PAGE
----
She commented, "This might not have been its original resting place. It could've come from anywhere in the town of Detroit or even up the drainage. The flood of 1964 moved a lot of things; it even brought houses down."
The Future Of The Reservoir
In 2019, questions once again rose about the future of the lake and the historical relics that lay at the bottom of it. Furthermore, since the dams' construction, studies have shown that the wild fish population of the Willamette River has been at a consistent and drastic decline.
It is believed that the building of the structures significantly tainted their natural habitat and unfortunately even cut off their spawning grounds from the rest of the river.
Fixing The Habitat
In response to a 2008 legal proposal made to protect fish species such as steelhead and wild salmon, the United States Army Corps of Engineers put forth a solution to the problem.
They suggested the construction of a 300-foot tower at Detroit Dam, which the engineers claimed could reverse the negative effects that the dam had on the river's ecosystems. They also proposed a particular process of capturing migrating fish and relocating them safely downstream.
There Was A Catch
Unfortunately, these seemingly worthwhile solutions came with a pretty big catch. In order for these projects to be put into development, the engineers explained that they would need to drain the reservoir as low as 1,310 feet, even lower than the result of the drought in 2015.
Furthermore, it would most likely take place in the summer, which would drastically hurt tourism in the area. Local residents would lose one of the best parts about living in Detroit.
Criticism From Locals
At the moment, the project has yet to begin, as locals have voiced their concerns, especially those whose livelihood depends on the river. Furthermore, those who study the relics beneath the water from Old Detroit had their own concerns.
One of the biggest reasons is that the wagon was damaged from its short time being exposed to the elements, so an entire summer could prove to be disastrous for not just the wagon but all the artifacts of Old Detroit.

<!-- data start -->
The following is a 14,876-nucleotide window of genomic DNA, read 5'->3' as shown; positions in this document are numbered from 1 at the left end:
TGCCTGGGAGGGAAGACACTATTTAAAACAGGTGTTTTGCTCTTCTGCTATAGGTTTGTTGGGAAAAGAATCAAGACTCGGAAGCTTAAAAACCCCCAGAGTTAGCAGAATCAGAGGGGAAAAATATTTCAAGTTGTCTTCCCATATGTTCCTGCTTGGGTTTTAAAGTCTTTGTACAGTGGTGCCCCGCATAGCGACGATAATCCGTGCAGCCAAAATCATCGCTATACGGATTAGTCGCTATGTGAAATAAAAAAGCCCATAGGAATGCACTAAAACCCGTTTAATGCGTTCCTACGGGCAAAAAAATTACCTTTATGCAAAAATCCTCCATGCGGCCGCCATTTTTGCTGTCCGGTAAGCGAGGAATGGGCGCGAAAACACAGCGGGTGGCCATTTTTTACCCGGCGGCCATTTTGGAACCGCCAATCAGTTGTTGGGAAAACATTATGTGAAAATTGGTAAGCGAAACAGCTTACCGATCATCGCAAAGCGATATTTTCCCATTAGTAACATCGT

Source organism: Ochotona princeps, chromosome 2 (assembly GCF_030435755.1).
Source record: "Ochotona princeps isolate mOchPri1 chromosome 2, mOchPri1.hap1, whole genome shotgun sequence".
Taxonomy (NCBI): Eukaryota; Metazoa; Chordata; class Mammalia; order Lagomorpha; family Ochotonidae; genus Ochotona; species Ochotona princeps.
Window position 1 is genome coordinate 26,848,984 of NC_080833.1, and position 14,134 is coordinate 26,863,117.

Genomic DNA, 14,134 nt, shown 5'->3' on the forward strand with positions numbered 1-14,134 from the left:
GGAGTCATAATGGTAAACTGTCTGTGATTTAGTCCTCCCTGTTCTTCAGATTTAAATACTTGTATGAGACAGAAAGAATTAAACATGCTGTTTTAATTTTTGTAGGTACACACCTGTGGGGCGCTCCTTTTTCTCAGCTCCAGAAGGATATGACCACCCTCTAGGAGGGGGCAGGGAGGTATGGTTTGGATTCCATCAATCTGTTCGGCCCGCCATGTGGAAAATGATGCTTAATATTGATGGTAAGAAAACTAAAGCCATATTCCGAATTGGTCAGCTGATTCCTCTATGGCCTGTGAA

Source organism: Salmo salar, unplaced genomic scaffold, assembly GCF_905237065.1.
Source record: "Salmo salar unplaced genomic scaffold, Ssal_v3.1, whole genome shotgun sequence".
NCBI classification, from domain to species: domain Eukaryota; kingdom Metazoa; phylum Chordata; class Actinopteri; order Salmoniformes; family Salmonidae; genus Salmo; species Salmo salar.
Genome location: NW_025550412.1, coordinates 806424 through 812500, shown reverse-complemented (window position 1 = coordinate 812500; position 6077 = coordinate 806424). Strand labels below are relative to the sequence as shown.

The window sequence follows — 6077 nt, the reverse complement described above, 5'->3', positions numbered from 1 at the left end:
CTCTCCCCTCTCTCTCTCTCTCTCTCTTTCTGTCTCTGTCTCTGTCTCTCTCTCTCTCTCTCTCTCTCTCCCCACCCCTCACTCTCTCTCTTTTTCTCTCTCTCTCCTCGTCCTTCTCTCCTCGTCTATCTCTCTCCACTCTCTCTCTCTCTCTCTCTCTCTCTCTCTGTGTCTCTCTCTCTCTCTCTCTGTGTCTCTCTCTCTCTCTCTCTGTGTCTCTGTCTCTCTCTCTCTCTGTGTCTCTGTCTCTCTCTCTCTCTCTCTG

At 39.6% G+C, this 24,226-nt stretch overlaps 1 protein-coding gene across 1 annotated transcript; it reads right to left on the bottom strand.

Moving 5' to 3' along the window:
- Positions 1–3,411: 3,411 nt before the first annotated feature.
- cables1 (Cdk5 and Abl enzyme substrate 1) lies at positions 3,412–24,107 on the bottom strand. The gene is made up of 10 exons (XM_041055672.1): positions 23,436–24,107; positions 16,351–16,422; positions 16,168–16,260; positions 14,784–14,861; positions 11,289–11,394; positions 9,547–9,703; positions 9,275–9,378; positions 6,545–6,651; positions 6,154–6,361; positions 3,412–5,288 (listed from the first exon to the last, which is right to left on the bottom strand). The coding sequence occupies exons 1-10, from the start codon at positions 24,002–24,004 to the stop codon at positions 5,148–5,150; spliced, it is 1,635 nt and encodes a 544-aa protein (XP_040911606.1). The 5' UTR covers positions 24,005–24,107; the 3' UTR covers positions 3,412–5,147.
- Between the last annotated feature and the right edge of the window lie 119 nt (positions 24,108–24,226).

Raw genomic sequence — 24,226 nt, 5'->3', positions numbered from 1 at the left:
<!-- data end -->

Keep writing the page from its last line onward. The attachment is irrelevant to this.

The Mud Kept It Safe
After the wagon reappeared at the surface a second time, concerns arose once again that vandals might come and loot or disrupt the historical site. However, this time, authorities were much more confident that the deep mud and water would keep people away.
Zahn commented, "It's very difficult to reach and almost always underwater. I'm happy that it happened and glad whenever someone talks about it or says that they've seen it."
By January 2020, the water levels of the reservoir reached normal heights and the wagon sank beneath the water once again. However, it wasn't long before there was another threat, and it was, yet again, another drought.
In March of the same year, experts were concerned that a potential lack of precipitation could once again cause the Detroit Lake to dry out. If this happened, they were worried that the relics wouldn't survive another prolonged exposure to the elements.
All Is Well...For Now
Currently, everything at Detroit Lake seems to be under control, with the wagon remaining underwater. Photographer Brent McGregor spoke to the journal about the wagon to Statesman Journal saying, "The real beauty with this one is that it's still out there, sticking out of the mud and well-preserved."
He continued, "You can use your imagination and think about the old town. It’s great to have it there.” It's a piece of history that's unique to the area and will hopefully be there for years to come.